The photographs of the bodies in situ were horrific. As were the photographs taken during the autopsies. Senseless. No perceptible motive for the crimes. Enough said for now.

I wrote nothing further about the trial in that journal; indeed, I stopped writing in that journal soon afterwards, and there are still thirty-nine blank pages left.

Part four of the story…

A tale of the city, part two

First part of this series: link.

The details of the murders came out over the course of the trial. My most vivid memory, I think, was the testimony of the blood spatter analysis expert. As she was qualified as an expert witness, it became obvious that she was an extremely bright young woman: degree from one of the Seven Sisters colleges, a long line of qualifications for someone so young (she must have been in her early twenties), articulate. She was attractive in a geeky sort of way; at least she seemed attractive until she was asked when she first decided to become a blood spatter analysis expert: “When I was 13,” she said, turning to face the jury (she always turned to look at us when she testified), “after I read a true crime book where the crime was solved due to blood spatter analysis.” That was just a little too creepy; to know at thirteen that you wanted to become an expert in such an arcane, and, let’s be honest, such a gruesome job.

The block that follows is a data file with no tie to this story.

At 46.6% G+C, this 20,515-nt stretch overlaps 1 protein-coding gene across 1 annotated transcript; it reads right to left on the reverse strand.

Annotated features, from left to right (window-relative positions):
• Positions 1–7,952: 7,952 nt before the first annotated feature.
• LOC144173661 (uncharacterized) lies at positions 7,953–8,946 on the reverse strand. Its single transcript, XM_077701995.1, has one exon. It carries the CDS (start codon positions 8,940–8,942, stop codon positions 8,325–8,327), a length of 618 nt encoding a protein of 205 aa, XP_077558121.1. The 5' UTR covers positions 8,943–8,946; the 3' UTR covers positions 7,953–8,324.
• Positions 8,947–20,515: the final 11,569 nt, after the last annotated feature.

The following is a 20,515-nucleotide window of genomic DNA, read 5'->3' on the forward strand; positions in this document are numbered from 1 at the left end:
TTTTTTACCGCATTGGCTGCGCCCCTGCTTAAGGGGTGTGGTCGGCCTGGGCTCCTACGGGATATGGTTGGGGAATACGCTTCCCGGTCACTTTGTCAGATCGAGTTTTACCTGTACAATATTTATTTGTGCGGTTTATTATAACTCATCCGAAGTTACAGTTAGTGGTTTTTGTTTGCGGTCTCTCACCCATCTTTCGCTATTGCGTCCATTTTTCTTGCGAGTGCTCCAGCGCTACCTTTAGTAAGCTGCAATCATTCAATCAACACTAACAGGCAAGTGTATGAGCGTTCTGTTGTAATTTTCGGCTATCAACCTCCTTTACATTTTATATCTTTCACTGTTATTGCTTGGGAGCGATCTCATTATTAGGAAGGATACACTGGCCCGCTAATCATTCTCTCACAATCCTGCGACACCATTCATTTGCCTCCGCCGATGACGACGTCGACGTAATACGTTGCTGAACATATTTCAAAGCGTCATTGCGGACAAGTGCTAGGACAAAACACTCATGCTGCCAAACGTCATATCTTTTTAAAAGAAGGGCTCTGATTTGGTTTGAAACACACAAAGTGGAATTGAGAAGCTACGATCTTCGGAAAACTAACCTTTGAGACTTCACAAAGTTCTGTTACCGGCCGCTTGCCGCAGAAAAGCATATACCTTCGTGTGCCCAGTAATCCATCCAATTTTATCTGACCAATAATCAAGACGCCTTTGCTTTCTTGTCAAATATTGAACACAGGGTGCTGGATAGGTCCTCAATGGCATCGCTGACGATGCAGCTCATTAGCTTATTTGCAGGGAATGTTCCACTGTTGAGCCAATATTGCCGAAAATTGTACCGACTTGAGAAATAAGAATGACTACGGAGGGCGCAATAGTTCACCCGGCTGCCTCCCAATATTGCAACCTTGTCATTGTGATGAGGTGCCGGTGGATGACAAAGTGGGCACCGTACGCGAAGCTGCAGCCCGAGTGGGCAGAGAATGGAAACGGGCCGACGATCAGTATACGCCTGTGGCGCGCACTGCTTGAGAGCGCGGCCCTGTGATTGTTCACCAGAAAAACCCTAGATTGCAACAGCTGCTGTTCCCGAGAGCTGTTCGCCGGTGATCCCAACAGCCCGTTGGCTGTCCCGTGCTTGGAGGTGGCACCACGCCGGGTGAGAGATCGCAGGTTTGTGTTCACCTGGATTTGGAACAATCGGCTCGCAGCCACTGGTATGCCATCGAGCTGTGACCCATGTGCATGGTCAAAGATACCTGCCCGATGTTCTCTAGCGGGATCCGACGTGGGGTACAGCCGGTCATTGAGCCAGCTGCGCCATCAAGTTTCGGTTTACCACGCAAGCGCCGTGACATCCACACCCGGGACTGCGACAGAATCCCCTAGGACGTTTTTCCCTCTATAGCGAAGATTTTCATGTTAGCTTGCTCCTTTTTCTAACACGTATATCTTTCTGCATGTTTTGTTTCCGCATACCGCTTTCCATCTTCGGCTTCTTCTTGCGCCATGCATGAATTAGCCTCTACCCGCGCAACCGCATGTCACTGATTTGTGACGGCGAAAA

When the two victims were stabbed, the blood went everywhere. It was on the clothing of the defendant: little spatters of blood on his boots, on his pants, everywhere. We learned about the different types of blood spatter, and how a blood spatter analysis could tell how far away someone was standing when the blood was spattered. The defendant was standing very close indeed.

A week ago, I happened to stumble across a journal that I had kept in the summer of 1983; and tucked in the back, I just happened to find five entries from March, 1992. I don’t remember writing them. Two of those entries concerned the murder trial….

4 March 1992

We continued deliberations today; all twelve of us shut into the jury room, with the symbolic mace leaning across the closed door, from one jamb to the other. Because of Ash Wednesday, the judge allowed us to start an hour late, and our foreman came in with his forehead smudged. Ash Wednesday I know is the first day of Lent but aside [break in the original]

Carol just came in and wanted to talk….[long digression about our trivial conversation]

I had meant to write about the jury, our deliberations, the gory incidents brought out at the trial. At least I have gained a few minutes when I have not thought about the trial and our deliberations. Tomorrow, I am cooped up again in a small room with eleven others, becoming rubbed raw, each of us, against the others and the moral horror of events.

Part three of the story…